After feeling like the world shrank to the size of a laptop screen for the past two-plus years, there exists a very real desire to be around tangible objects—especially when they happen to be really big jewels. So when “Cartier and Islamic Art : In Search of Modernity” made its North American debut—and sole North American stop—at the Dallas Museum of Art last weekend after garnering rave reviews at Paris’s Musée Arts Decoratifs in November, the timing was perfect.
What’s on view there now: more than 400 objects, including iconic Cartier pieces (some never before exhibited publicly) and works of Islamic art from local and international collections. The idea, DMA co-curator Sarah Schleuning said, was to interrogate how ideas move across cultures through trade, travel, trends, and “what it means to be inspired.” It works, elegantly juxtaposing Cartier designs with the influences of Louis J. Cartier—a renowned collector of Persian and Indian paintings, manuscripts, and other objects— and his younger brother Jacques, a frequent traveler to India and Bahrain.
Cartier, which was founded in 1847, was the first jewelry house to create an archive department in 1973, and began collecting their own antique designs ten years later. In 2003, the heritage department was built, in part to open Cartier’s doors to visiting curators as the house has maintained a strict edict that they never curate their own museum shows. “Only an external eye can be at the origin of the show at a public exhibition,” Cartier’s image and heritage director Pierre Rainero said during a press preview. The Dallas Museum of Art, with its dedication to cross-cultural programming and scholarship led by Dr. Agustín Arteaga, the Eugene McDermott director, had just the eyes—and, thanks to a 15-year loan of the Keir Collection, one of the foremost collections of Islamic art in the country—that the French house needed. Arteaga’s six-year tenure at the DMA has been marked by its string of hits “that fused popular appeal with diverse perspectives: Christian Dior’s fashion, Van Gogh’s o live groves, gold regalia from Ghana, and Mexican Modernist art featuring Frida Kahlo and Diego Rivera,” reports Texas Monthly. “Dallas is such a diverse community,” Arteaga said during the preview, noting the growing Muslim population in the city. “We want to create exhibitions that reflect those constituencies.”
The exhibition was always planned as a three-way collaboration with the Musée des Arts Décoratifs in Paris. “The funny part was the exhibition was supposed to be here first, on this same date a year ago, but then COVID [hit], obviously , so Paris got it first,” Cartier’s North American CEO Mercedes Abramo said. If Paris and Dallas seem unlikely bedfellows, well, you haven’t been paying attention to who’s been buying jewelry lately. Dallas has been an important market for the house since the first store arrived in 2007. “It became a growing growing market, so from a business standpoint, Texas, and Dallas, is really important to us,” Abramo said. “Because the DMA is world renowned, and with their Islamic art collection alone, it was just kind of the perfect place to bring this all together and to showcase the interplay between their permanent collection and our objects.”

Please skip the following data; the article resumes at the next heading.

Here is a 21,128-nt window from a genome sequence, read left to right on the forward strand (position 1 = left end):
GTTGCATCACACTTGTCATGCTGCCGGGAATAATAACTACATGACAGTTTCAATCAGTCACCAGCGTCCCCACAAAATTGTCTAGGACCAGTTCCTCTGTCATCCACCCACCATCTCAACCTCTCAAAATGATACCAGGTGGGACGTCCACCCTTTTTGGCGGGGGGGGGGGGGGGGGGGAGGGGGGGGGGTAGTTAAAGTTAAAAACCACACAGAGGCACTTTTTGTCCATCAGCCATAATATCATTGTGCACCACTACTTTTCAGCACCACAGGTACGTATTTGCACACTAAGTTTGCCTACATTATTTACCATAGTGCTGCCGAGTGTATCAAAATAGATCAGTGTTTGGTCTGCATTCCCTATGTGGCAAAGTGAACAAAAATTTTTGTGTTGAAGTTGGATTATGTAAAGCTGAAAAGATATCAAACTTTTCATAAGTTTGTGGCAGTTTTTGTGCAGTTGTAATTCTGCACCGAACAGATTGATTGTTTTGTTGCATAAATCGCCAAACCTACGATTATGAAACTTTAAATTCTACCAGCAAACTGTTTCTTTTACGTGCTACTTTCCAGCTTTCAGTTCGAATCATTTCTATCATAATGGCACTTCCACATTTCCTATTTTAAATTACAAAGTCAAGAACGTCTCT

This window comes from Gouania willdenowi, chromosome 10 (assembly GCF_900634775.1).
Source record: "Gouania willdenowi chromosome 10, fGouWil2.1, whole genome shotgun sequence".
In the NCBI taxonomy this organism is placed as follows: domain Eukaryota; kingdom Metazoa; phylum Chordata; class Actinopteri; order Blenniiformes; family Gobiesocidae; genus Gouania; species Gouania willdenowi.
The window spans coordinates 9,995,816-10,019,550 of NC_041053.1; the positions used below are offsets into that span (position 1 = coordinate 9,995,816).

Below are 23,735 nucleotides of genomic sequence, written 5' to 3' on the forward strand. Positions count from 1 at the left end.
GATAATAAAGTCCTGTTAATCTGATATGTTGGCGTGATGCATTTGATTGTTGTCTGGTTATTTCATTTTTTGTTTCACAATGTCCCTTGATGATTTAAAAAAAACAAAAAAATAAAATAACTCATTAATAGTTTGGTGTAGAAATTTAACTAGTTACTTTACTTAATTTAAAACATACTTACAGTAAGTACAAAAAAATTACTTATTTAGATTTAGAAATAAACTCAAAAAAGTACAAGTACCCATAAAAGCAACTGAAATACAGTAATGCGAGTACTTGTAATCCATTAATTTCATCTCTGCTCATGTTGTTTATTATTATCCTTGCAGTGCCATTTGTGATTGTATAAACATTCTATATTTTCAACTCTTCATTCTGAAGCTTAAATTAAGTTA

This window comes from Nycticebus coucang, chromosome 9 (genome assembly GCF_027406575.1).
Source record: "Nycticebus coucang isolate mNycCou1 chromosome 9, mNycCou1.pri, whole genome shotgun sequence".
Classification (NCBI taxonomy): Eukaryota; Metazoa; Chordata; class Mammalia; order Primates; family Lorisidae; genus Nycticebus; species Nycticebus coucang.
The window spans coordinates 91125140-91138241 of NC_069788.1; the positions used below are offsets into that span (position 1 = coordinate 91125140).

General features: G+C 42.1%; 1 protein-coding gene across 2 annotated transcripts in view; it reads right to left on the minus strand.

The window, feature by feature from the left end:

The exhibition does a beautiful job of drawing out the variety of influences that were in the air at the time of some of Cartier’s most iconic creations (many featured are from the 1920s and 1930s). Chinese jades, Indian jewelry, and the arts and architecture of the Islamic world are cleverly diagrammed and dissected to show how they relate to Cartier pieces like Wallis Simpson’s 1947 amethyst and turquoise bib necklace, one of Doris Duke’s diamond bandeaus, or a three-tiered carved emerald brooch belonging to Marjorie Merriweather Post. There is also one of the best displays of the house’s iconic Tutti Frutti designs in memory (including an elaborate showstopper of a necklace on loan from an anonymous collector). Displays pay their dues, illustrating the legacy of Indian carved emeralds, as well as Cartier’s tradition of taking pieces of plaques, pottery, amulets, textiles, or painted miniatures, and incorporating them in new designs, called apprêts.
Liz Diller, of architecture firm Diller Scofidio + Renfro, was responsible for both exhibitions, in Paris and Texas. In Dallas, the exhibition’s layout had a subtle genius to it, using visual tricks, digital video, and glass display cases to draw the viewer through the space. “Immersive experience is a buzzword going around about all these exhibitions, but this is the first I’ve seen where the object is actually encased but you are able to go into it, go around it,” Dr. Arteaga said . In one example, you watch a video diagramming an ancient balustrade, and see how its architecture seamlessly transposes onto a coral and diamond tiara; in another, how the etching on a rock crystal flask from 1025 inspired a platinum and diamond tiara 900 years later . “What’s so interesting about this whole endeavor is there’s a thread here captured by a mind and designers and the succession of interpretations,” Diller said. “It’s so interesting just to understand and think about how knowledge is created.”
“In the end all these immersive qualities bring you back to the object to understand the object more,” Schleuning said. “Cartier was an incredible collector of Islamic art, but what impressed me was what a generous person he was.” (He would lend his collection out and let designers study it.) “It’s very exciting to show pieces from 120 years ago to inspire new generators to dream, and think, and create.” Another reason to visit Dallas before the show bows in September: There’s nothing like seeing the real thing.
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